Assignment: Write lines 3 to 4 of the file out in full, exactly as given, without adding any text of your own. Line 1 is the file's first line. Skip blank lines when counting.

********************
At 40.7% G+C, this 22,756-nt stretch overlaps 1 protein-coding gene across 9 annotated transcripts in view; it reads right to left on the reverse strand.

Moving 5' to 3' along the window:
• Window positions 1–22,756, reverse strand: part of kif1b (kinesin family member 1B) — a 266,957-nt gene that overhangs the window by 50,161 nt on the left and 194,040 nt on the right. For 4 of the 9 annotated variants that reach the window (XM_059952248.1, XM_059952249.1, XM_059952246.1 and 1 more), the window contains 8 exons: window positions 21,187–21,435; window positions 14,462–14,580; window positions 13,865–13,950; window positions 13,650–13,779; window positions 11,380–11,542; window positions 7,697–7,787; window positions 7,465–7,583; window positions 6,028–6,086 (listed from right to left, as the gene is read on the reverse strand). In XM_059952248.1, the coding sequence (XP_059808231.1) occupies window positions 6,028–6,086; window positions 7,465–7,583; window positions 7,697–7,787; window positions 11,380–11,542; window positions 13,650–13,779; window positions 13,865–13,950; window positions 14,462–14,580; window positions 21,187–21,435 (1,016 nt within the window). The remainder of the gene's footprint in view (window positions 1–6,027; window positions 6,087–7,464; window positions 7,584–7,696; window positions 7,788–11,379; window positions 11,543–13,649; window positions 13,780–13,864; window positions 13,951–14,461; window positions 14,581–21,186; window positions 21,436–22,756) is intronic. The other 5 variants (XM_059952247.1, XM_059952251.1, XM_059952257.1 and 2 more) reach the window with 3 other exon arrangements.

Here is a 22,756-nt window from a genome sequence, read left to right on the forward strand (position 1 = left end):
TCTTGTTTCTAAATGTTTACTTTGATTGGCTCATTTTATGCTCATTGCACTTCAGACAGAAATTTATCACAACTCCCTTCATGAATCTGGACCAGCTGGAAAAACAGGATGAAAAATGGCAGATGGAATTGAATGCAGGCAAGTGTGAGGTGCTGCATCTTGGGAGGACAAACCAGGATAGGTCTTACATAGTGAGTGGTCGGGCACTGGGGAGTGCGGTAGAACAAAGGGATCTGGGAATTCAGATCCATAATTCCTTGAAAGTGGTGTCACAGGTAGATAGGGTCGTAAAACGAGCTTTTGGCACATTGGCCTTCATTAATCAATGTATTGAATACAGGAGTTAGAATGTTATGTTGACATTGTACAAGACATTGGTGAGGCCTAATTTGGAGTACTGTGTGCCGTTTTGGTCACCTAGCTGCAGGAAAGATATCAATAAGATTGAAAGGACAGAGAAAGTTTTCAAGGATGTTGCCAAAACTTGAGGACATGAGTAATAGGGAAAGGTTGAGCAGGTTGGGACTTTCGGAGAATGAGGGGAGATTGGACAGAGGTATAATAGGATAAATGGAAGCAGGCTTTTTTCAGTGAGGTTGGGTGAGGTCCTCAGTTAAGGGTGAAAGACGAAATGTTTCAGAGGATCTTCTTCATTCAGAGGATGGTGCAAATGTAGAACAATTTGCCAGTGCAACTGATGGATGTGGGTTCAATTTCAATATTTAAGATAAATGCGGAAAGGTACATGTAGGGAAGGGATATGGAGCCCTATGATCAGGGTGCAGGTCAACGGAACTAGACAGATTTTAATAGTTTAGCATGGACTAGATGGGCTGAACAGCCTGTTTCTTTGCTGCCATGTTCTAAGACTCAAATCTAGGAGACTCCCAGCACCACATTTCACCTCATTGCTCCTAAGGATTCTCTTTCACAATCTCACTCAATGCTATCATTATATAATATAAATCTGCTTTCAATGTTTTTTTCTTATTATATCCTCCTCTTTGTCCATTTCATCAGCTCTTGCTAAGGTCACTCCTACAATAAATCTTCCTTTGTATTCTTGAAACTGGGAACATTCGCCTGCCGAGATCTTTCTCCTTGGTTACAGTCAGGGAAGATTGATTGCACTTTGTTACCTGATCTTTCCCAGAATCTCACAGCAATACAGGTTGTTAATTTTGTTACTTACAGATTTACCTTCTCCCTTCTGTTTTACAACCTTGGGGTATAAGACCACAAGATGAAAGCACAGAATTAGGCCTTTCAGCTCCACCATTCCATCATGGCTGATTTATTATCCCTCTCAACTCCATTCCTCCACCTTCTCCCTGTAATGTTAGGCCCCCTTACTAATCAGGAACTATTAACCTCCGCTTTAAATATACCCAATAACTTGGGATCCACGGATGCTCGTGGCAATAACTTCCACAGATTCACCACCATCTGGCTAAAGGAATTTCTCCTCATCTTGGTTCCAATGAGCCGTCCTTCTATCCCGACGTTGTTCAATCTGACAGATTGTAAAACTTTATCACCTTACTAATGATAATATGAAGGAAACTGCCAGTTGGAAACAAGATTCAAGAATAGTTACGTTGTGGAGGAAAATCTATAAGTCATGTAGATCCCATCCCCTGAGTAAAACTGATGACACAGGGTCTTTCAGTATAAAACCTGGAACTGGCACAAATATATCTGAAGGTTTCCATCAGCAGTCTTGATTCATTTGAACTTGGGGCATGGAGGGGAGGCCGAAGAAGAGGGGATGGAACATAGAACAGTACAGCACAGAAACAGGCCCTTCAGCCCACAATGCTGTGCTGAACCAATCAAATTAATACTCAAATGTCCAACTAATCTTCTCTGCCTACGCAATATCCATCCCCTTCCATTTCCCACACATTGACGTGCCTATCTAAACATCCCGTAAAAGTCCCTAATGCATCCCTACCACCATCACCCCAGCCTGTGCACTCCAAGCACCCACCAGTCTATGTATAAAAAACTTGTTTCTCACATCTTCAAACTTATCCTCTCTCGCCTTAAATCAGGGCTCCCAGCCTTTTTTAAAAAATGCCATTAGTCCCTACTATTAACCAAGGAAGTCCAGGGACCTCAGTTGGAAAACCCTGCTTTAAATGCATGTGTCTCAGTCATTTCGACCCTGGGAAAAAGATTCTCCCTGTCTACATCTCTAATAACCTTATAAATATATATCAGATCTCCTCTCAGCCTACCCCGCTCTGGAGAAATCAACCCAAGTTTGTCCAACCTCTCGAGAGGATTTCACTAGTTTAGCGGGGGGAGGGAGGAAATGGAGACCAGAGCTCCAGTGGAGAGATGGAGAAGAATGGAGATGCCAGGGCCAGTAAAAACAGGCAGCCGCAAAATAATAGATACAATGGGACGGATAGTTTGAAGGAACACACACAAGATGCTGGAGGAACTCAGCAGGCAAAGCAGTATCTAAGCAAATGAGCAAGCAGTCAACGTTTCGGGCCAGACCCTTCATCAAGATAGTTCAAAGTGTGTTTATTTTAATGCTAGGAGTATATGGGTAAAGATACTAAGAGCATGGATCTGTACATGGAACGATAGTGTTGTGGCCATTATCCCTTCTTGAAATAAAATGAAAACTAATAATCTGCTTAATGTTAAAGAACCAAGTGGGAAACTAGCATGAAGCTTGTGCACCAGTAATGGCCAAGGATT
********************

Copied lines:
• Window positions 1–22,756, reverse strand: part of kif1b (kinesin family member 1B) — a 266,957-nt gene that overhangs the window by 50,161 nt on the left and 194,040 nt on the right. For 4 of the 9 annotated variants that reach the window (XM_059952248.1, XM_059952249.1, XM_059952246.1 and 1 more), the window contains 8 exons: window positions 21,187–21,435; window positions 14,462–14,580; window positions 13,865–13,950; window positions 13,650–13,779; window positions 11,380–11,542; window positions 7,697–7,787; window positions 7,465–7,583; window positions 6,028–6,086 (listed from right to left, as the gene is read on the reverse strand). In XM_059952248.1, the coding sequence (XP_059808231.1) occupies window positions 6,028–6,086; window positions 7,465–7,583; window positions 7,697–7,787; window positions 11,380–11,542; window positions 13,650–13,779; window positions 13,865–13,950; window positions 14,462–14,580; window positions 21,187–21,435 (1,016 nt within the window). The remainder of the gene's footprint in view (window positions 1–6,027; window positions 6,087–7,464; window positions 7,584–7,696; window positions 7,788–11,379; window positions 11,543–13,649; window positions 13,780–13,864; window positions 13,951–14,461; window positions 14,581–21,186; window positions 21,436–22,756) is intronic. The other 5 variants (XM_059952247.1, XM_059952251.1, XM_059952257.1 and 2 more) reach the window with 3 other exon arrangements.

Here is a 22,756-nt window from a genome sequence, read left to right on the forward strand (position 1 = left end):